"Everything that we chose to do had to be done consistent with the Epic timeline," he said.

    In clinical imaging, planners identified the critical applications, assessed the installed base, and determined the priority of the consolidation project.

    "We had a really tight window, which took what normally would be a one-year planning process and condensed it into about three months," Jackson said.

    Radiology and cardiovascular workgroups were established that included a cross-section of physicians, nurses, and IT staff.

    Required consolidations

    After a review of applications in radiology, planners determined that PACS, voice recognition, and mammography documentation were required to have a common application and version level prior to Epic deployment.

    Critical results reporting and radiology decision support were given a strategic recommendation rating, meaning it was recommended for all sites but the timing was not critical for rollout of the Epic system. Image sharing, peer review, and enterprise 3D visualization were rated as optional deployments, with standard vendor direction and deployment remaining a local decision.

    "Really what we were trying to do is drive a consensus opinion about which solution sets and which vendors fit in each category to avoid any further disaggregation as we went down the road," he said.

    In some categories, there were four different vendors among the various sites, he noted.

    The accelerated planning process involved weekly meetings, collaborative discussions with clinical users, internally hosted product reviews and demonstrations, and vendor involvement when needed.

    The health system sought a rapid consensus on direction (or the lack of a clear obvious path) for integration, requirements to consolidate, and the priority to change pre- versus post-Epic implementation.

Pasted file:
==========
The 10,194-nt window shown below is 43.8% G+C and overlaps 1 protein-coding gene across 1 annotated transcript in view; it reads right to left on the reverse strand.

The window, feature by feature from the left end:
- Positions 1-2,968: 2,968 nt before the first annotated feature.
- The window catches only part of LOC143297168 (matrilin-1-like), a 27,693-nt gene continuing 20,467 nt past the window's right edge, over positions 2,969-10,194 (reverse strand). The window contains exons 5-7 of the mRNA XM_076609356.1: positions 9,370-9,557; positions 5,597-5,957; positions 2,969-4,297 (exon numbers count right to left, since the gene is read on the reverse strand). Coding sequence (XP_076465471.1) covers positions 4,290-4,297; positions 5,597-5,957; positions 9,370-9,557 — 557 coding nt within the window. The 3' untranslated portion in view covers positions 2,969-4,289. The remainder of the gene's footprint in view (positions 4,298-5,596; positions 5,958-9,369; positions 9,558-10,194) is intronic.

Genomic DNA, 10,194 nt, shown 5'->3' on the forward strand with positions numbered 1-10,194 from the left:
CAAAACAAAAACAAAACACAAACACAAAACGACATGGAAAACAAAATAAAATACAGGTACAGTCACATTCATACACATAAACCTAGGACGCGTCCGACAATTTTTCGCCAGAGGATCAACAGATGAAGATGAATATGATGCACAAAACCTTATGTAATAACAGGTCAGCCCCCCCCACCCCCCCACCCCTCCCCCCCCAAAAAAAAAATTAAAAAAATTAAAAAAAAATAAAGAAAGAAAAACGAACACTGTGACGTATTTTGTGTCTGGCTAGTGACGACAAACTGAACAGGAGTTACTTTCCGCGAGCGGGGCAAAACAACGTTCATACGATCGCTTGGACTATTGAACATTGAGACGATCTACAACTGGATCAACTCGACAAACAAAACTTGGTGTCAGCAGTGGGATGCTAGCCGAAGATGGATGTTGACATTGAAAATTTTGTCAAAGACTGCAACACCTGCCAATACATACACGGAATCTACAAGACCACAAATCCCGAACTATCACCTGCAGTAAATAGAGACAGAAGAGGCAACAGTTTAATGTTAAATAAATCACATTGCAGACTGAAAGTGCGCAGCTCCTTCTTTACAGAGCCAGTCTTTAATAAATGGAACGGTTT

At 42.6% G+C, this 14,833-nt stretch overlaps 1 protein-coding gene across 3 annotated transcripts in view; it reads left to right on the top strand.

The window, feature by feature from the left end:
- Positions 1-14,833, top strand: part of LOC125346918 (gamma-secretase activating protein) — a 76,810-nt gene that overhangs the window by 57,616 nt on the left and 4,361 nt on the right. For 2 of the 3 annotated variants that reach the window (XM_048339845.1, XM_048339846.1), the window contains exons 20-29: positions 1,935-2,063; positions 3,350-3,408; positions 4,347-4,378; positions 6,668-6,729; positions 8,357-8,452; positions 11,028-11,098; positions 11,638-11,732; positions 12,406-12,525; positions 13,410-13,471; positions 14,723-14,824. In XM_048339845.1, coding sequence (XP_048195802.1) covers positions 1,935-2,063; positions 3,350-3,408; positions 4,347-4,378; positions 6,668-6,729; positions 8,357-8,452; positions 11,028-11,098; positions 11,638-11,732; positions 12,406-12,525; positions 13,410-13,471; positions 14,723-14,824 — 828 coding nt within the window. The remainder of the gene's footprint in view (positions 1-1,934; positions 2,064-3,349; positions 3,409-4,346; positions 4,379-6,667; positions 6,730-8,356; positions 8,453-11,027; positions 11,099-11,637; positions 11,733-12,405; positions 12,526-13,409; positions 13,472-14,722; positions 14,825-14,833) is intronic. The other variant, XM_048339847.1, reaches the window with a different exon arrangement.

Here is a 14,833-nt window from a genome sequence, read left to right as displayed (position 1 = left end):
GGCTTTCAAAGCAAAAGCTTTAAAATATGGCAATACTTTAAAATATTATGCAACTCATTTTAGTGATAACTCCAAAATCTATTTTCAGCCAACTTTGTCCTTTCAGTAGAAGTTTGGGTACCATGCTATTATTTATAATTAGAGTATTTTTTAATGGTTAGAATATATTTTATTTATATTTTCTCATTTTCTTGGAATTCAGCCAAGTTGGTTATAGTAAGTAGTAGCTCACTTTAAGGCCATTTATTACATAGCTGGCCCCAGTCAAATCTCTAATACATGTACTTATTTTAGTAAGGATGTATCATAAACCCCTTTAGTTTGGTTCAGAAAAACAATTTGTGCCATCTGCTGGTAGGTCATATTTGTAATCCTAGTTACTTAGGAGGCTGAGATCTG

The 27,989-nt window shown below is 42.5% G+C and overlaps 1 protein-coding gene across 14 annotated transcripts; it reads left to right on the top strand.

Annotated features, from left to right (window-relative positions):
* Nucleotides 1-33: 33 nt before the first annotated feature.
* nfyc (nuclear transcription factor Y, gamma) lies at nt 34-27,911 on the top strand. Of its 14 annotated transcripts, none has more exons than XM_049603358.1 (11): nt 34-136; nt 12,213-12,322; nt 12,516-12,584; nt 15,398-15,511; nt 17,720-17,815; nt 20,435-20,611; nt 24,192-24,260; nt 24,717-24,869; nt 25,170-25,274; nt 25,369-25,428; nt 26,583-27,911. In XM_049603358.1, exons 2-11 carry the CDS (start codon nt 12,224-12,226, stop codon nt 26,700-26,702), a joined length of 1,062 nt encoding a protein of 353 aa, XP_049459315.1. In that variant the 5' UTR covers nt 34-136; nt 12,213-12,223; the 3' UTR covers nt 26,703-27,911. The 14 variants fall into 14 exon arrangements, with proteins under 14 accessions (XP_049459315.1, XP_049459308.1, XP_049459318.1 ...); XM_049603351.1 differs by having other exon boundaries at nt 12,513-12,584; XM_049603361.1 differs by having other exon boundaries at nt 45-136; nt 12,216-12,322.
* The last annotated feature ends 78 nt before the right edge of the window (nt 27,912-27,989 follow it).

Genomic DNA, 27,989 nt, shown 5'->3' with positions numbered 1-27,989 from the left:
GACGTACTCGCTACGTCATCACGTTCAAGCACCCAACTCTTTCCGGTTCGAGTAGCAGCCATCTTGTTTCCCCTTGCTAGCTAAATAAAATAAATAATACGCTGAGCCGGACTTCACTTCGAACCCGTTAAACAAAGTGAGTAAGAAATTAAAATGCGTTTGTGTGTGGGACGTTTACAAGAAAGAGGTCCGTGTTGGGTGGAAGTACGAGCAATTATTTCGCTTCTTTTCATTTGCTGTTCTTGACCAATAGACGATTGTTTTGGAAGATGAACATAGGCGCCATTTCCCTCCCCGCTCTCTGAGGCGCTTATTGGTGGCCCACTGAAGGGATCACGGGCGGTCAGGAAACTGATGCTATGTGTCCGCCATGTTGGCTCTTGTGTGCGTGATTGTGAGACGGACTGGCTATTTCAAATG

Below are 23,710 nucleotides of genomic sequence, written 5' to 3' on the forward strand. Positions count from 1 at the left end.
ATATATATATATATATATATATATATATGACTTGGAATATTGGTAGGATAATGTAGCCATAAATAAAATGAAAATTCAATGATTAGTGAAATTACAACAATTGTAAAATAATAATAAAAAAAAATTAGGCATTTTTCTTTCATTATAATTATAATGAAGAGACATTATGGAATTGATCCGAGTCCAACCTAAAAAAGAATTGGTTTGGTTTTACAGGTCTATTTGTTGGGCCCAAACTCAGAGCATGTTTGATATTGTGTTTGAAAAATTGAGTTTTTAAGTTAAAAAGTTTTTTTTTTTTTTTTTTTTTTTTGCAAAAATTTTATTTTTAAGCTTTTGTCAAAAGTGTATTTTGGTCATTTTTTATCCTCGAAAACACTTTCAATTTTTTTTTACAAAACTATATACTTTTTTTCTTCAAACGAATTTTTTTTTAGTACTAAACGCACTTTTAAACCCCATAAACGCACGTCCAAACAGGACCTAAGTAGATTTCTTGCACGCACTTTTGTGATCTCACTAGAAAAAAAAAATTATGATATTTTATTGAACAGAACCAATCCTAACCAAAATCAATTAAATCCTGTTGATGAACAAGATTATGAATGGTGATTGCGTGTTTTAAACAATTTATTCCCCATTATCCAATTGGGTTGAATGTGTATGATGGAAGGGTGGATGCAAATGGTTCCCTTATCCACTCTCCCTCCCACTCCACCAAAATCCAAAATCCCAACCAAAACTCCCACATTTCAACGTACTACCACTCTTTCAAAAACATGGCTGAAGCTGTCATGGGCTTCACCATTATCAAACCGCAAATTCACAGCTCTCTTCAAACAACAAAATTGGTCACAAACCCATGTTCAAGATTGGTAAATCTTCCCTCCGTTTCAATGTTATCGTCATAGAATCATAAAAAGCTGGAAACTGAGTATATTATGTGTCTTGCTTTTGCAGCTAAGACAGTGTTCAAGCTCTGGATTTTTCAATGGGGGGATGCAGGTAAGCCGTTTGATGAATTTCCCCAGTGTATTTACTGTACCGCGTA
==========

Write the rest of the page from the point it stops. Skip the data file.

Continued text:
After consolidation decisions were made, IT services leadership assessed the value of the various system consolidations and the feasibility of implementing Epic without consolidation. The Epic project steering committee provided the final vote on direction and allocated funding.

    Progress and next steps

    It's been a tale of two clinical disciplines for Yale. In radiology, the consolidation direction was clearly identified and funding was secured through the Epic project. Consolidation has largely occurred with or in advance of the Epic installation, Jackson said.

    In cardiology, however, no clear consensus was achieved for the consolidation. A limited effort to leverage a promising vendor failed after a first expansion attempt. The planning process to set direction for consolidation is continuing. Consolidation is still the goal but funding will determine the pace.

    As much as possible, the health system made sure common applications and common versions of its applications were in place at each stage of Epic deployment, Jackson said.

    In radiology, there are some remaining technical integration efforts planned for the coming year. Product optimization is a priority, and the health system would like to resume more aggressive adoption of new technology for high-end needs.

    "We've got some new technology transitions that we're working on, like a [vendor-neutral archive (VNA)]," he said. "A VNA, vendor-neutral image viewing for integration into the EMR ... all of those things give us a lot more flexibility."

    Reporting and analytics specifically associated with radiology is also a priority, Jackson added.

    Lessons learned

    Integrating multiple disparate systems is a challenge, Jackson said. At Yale, adopting the Epic EMR really drove the consolidation process. Technology for clinical imaging is neither easy nor inexpensive to consolidate, but addressing it effectively is critical, he concluded.

    Jackson noted that vendors are still maturing, so there may be some product sacrifices that have to be made during consolidation.

    "We weren't going to be able to fit every desire into a consolidation strategy," he said.

    It's important to engage physicians and clinical leadership involved in setting the direction when consolidating IT systems.

    "There's nothing harder than implementing a system where the people who ultimately are going to use it are not fully bought into where you're going," he said.

    Particularly in academic institutions, consolidation will affect "leading edge" IT adoption.

    "I had to be very overt with folks that we're just not going to be able to address that over the next couple years," Jackson said.